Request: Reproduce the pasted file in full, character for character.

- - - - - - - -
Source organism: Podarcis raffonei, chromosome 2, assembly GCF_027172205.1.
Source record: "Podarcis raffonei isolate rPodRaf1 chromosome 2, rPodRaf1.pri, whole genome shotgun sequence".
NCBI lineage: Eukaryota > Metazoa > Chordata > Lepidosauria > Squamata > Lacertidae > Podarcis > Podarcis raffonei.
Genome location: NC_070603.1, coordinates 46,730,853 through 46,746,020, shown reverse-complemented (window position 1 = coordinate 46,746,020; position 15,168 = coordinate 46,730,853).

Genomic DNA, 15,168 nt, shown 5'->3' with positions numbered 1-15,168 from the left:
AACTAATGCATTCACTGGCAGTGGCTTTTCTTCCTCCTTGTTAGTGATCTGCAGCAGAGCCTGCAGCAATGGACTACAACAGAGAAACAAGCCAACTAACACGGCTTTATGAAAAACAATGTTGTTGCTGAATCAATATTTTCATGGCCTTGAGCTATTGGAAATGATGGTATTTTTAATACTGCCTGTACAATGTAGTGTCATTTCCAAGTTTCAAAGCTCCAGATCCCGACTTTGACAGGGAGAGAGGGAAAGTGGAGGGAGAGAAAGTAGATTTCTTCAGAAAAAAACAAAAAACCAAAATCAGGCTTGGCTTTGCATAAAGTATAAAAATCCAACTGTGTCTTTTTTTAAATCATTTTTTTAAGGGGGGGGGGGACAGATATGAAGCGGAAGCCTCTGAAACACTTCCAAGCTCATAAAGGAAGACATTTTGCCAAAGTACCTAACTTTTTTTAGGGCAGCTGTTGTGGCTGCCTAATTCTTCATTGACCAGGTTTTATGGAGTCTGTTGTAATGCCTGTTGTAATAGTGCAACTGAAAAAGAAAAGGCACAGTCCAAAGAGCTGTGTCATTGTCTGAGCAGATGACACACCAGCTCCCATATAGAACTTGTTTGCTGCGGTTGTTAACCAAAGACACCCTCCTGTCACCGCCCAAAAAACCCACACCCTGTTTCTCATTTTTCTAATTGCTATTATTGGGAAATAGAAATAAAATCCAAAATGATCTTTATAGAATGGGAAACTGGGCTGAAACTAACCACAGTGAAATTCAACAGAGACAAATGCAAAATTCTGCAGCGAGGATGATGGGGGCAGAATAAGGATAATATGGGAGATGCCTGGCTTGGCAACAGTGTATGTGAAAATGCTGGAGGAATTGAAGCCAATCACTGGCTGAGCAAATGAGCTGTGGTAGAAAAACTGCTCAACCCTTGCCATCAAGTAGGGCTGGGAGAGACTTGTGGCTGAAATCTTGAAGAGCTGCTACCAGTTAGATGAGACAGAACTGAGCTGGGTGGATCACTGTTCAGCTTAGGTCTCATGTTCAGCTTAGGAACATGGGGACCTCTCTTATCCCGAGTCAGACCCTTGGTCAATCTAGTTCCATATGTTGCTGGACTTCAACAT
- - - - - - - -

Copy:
Source organism: Podarcis raffonei, chromosome 2, assembly GCF_027172205.1.
Source record: "Podarcis raffonei isolate rPodRaf1 chromosome 2, rPodRaf1.pri, whole genome shotgun sequence".
NCBI lineage: Eukaryota > Metazoa > Chordata > Lepidosauria > Squamata > Lacertidae > Podarcis > Podarcis raffonei.
Genome location: NC_070603.1, coordinates 46,730,853 through 46,746,020, shown reverse-complemented (window position 1 = coordinate 46,746,020; position 15,168 = coordinate 46,730,853).

Genomic DNA, 15,168 nt, shown 5'->3' with positions numbered 1-15,168 from the left:
AACTAATGCATTCACTGGCAGTGGCTTTTCTTCCTCCTTGTTAGTGATCTGCAGCAGAGCCTGCAGCAATGGACTACAACAGAGAAACAAGCCAACTAACACGGCTTTATGAAAAACAATGTTGTTGCTGAATCAATATTTTCATGGCCTTGAGCTATTGGAAATGATGGTATTTTTAATACTGCCTGTACAATGTAGTGTCATTTCCAAGTTTCAAAGCTCCAGATCCCGACTTTGACAGGGAGAGAGGGAAAGTGGAGGGAGAGAAAGTAGATTTCTTCAGAAAAAAACAAAAAACCAAAATCAGGCTTGGCTTTGCATAAAGTATAAAAATCCAACTGTGTCTTTTTTTAAATCATTTTTTTAAGGGGGGGGGGGACAGATATGAAGCGGAAGCCTCTGAAACACTTCCAAGCTCATAAAGGAAGACATTTTGCCAAAGTACCTAACTTTTTTTAGGGCAGCTGTTGTGGCTGCCTAATTCTTCATTGACCAGGTTTTATGGAGTCTGTTGTAATGCCTGTTGTAATAGTGCAACTGAAAAAGAAAAGGCACAGTCCAAAGAGCTGTGTCATTGTCTGAGCAGATGACACACCAGCTCCCATATAGAACTTGTTTGCTGCGGTTGTTAACCAAAGACACCCTCCTGTCACCGCCCAAAAAACCCACACCCTGTTTCTCATTTTTCTAATTGCTATTATTGGGAAATAGAAATAAAATCCAAAATGATCTTTATAGAATGGGAAACTGGGCTGAAACTAACCACAGTGAAATTCAACAGAGACAAATGCAAAATTCTGCAGCGAGGATGATGGGGGCAGAATAAGGATAATATGGGAGATGCCTGGCTTGGCAACAGTGTATGTGAAAATGCTGGAGGAATTGAAGCCAATCACTGGCTGAGCAAATGAGCTGTGGTAGAAAAACTGCTCAACCCTTGCCATCAAGTAGGGCTGGGAGAGACTTGTGGCTGAAATCTTGAAGAGCTGCTACCAGTTAGATGAGACAGAACTGAGCTGGGTGGATCACTGTTCAGCTTAGGTCTCATGTTCAGCTTAGGAACATGGGGACCTCTCTTATCCCGAGTCAGACCCTTGGTCAATCTAGTTCCATATGTTGCTGGACTTCAACAT